As the sprint comes to an end, the entire team will sit together to assess the work done. Did they complete everything they set out to do? Were there any challenges? What can they learn from the previous sprint which will improve the way the next sprint runs? Retrospectives are a chance for the whole team to discuss how the project is going, what is working well and what could be improved, ensuring that future sprints become more productive, easier to manage and that outcomes will become more predictable.
What are the benefits of scrum?
There are many benefits of using the Scrum framework, some of the benefits include:
- Helping teams work productively by keeping them focused on short, easy to achieve goals which benefit the longer term strategy
- Keeping delivery on schedule, on budget and with more predictable outcomes
- The development process is flexible, efficient and sustainable
- Increased communication and cooperation between team members
- Short iterations encourage innovation and the ability to react to changes in planning at short notice
How ProdPad Fits
Scrum is designed for the execution of items already validated and approved by the product team. Primarily, ProdPad is there to help the product team (and the product owner) understand what items to work on, why, and how this benefits their customers.
By grouping together ideas under problems to solve, the product owner is able to prioritize which ideas need to go through discovery first and ensure the upcoming sprints are focused on solving market problems. The lean roadmap also encourages iteration and continuous improvement, ensuring that the scrum process doesn’t result in a “Feature Factory”. Sprint teams have greater visibility into “the big picture” so they understand how their work fits into the wider strategy.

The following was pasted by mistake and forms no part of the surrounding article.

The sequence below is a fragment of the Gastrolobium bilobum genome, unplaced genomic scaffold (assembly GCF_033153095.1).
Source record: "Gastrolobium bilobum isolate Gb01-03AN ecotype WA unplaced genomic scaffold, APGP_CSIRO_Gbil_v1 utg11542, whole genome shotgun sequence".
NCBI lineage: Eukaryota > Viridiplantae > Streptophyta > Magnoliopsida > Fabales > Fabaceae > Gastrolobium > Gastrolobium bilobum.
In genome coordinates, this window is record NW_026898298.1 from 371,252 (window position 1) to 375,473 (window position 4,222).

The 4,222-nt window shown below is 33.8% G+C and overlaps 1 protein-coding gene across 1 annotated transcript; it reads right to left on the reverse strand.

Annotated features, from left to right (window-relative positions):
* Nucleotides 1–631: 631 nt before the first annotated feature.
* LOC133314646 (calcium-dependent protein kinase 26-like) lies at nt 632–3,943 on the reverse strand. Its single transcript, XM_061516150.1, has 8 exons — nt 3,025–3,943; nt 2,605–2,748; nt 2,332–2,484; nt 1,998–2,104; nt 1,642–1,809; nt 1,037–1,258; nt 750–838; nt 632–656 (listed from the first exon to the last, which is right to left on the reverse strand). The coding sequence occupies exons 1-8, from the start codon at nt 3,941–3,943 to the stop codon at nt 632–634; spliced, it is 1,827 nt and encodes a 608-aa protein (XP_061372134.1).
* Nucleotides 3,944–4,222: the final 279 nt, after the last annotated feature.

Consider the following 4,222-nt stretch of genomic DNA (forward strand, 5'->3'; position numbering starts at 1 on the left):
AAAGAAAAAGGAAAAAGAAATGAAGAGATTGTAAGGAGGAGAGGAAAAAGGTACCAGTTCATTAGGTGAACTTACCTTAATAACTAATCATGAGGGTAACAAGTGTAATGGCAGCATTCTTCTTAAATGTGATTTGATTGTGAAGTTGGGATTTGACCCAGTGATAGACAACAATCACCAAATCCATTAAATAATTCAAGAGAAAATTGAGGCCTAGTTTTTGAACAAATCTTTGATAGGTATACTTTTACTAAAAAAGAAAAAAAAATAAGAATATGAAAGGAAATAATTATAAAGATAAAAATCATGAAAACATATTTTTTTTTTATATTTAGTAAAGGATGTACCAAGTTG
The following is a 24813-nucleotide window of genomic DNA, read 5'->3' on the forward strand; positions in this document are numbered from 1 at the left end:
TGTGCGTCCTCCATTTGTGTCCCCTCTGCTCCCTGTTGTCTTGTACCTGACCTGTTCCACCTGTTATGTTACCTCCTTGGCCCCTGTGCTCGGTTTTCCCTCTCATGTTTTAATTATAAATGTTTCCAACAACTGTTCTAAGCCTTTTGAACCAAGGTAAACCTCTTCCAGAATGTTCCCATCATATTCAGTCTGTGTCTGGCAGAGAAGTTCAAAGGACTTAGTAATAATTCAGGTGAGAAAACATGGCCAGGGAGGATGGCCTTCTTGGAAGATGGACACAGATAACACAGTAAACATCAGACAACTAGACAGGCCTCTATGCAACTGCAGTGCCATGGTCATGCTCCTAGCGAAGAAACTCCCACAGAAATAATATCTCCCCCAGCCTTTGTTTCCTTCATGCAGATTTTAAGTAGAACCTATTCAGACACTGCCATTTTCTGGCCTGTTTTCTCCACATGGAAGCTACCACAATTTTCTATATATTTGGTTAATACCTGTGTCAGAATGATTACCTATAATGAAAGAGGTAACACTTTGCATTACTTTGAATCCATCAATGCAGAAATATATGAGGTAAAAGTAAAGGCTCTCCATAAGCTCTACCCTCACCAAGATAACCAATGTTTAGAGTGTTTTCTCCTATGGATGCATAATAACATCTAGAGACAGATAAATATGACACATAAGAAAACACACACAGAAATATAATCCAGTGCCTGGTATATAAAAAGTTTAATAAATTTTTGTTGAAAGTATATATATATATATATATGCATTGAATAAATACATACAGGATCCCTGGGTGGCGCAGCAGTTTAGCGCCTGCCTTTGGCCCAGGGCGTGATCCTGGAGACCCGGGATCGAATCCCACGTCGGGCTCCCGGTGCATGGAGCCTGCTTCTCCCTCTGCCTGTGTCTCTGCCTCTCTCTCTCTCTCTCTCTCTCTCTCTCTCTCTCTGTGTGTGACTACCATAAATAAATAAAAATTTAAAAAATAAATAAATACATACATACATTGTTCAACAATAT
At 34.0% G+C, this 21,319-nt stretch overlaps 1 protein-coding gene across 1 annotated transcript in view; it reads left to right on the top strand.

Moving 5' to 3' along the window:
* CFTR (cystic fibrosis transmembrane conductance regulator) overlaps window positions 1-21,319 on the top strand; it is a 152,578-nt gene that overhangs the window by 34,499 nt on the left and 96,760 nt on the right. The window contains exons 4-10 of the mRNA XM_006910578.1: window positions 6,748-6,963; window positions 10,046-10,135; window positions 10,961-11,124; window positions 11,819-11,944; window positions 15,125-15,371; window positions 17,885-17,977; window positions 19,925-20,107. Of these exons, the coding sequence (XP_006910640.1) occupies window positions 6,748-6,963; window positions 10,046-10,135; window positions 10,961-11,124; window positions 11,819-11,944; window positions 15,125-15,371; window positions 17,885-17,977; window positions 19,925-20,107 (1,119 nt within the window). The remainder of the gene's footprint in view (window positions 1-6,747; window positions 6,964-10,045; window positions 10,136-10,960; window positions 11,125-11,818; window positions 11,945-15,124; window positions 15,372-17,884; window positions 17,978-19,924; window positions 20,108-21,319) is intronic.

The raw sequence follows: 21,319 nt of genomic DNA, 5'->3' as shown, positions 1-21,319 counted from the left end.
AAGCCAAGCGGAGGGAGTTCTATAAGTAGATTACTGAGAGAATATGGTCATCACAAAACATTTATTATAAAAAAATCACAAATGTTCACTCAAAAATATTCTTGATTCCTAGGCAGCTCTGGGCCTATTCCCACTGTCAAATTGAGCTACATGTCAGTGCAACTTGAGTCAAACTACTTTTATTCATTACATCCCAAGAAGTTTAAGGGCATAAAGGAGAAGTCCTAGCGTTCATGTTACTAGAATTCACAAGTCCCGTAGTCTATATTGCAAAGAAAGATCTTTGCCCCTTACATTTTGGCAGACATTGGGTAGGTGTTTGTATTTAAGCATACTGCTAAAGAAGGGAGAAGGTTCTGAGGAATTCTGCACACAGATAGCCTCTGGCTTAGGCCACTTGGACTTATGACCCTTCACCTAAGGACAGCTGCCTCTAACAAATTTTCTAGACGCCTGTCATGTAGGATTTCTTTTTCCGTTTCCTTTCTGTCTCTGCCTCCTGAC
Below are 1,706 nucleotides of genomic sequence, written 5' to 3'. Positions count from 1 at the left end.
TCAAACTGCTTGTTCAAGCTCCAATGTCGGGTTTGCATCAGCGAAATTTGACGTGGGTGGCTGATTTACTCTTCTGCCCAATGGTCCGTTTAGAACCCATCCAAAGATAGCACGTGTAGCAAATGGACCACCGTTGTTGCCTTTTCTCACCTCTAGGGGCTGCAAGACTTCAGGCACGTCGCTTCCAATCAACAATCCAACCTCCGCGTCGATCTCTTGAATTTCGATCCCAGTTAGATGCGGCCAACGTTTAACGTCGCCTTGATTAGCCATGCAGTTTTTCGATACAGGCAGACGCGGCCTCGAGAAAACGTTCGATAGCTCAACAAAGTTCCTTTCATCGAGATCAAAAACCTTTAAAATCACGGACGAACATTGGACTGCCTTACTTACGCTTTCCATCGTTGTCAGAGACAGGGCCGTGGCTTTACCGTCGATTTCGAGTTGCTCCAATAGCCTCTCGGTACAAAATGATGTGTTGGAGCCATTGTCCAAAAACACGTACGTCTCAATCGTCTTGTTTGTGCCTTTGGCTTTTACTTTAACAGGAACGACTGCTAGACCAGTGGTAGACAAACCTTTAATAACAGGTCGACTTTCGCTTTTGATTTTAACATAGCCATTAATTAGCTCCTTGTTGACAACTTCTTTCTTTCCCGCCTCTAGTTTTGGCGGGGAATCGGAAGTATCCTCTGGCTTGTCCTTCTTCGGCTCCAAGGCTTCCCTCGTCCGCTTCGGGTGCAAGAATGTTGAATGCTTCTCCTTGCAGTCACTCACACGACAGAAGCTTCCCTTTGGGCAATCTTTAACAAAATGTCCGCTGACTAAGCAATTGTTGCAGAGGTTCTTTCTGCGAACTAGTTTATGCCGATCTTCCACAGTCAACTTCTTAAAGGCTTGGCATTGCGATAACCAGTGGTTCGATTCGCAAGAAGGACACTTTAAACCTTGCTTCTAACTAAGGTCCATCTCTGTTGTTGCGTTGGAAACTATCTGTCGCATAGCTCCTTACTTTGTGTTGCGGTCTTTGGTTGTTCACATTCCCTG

The product manager gathers all the potential ideas for product improvement into the Idea backlog, which can be used through the discovery process to identify the right solutions to user problems. By using filters and impact/effort scoring, the product manager can identify which ideas are the most important and link them to the relevant problems on the roadmap. This in turn helps with prioritization.
Workflows and integrations
ProdPad’s workflow allows ideas to progress through the process of discovery -> specification -> development -> measuring success. This helps the product owner understand which ideas require discovery and specification so that they are working on the right ideas for the upcoming sprint planning session. Within each workflow stage, the product owner can also prioritize the ideas (top to bottom) ensuring that everyone understands what is most important when sprint planning takes place.
Once the idea is pushed to development’s tool of choice using the relevant integration, ProdPad’s workflow stage is kept up to date based on a mapping to development, meaning that business stakeholders can see a simplified version of the development process and understand how progress is being made by reviewing the roadmap or checking out the idea itself.
The primary goal of all product teams is to solve problems for their customers! ProdPad’s customer feedback module allows the customer’s voice to be heard, and helps the product team understand which problems are the most important to solve, and how those problems affect the customer. By hearing the customer’s own words, the product team is more likely to solve the problem in a way that is acceptable to the customer.
This is part of our “How ProdPad Fits” pages. See our other “How ProdPad Fits” pages.